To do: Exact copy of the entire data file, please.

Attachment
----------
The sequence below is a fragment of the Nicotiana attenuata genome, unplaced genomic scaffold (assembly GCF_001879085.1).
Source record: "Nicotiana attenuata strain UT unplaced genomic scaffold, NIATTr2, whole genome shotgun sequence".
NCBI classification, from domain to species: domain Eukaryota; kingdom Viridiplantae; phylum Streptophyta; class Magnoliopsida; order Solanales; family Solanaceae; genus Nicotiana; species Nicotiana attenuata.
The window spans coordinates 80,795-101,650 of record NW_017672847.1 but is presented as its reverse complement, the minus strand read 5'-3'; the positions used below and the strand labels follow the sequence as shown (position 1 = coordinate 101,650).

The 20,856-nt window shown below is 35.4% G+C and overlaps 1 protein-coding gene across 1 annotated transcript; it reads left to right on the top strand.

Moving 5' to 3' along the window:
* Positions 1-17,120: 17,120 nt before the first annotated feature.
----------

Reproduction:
The sequence below is a fragment of the Nicotiana attenuata genome, unplaced genomic scaffold (assembly GCF_001879085.1).
Source record: "Nicotiana attenuata strain UT unplaced genomic scaffold, NIATTr2, whole genome shotgun sequence".
NCBI classification, from domain to species: domain Eukaryota; kingdom Viridiplantae; phylum Streptophyta; class Magnoliopsida; order Solanales; family Solanaceae; genus Nicotiana; species Nicotiana attenuata.
The window spans coordinates 80,795-101,650 of record NW_017672847.1 but is presented as its reverse complement, the minus strand read 5'-3'; the positions used below and the strand labels follow the sequence as shown (position 1 = coordinate 101,650).

The 20,856-nt window shown below is 35.4% G+C and overlaps 1 protein-coding gene across 1 annotated transcript; it reads left to right on the top strand.

Moving 5' to 3' along the window:
* Positions 1-17,120: 17,120 nt before the first annotated feature.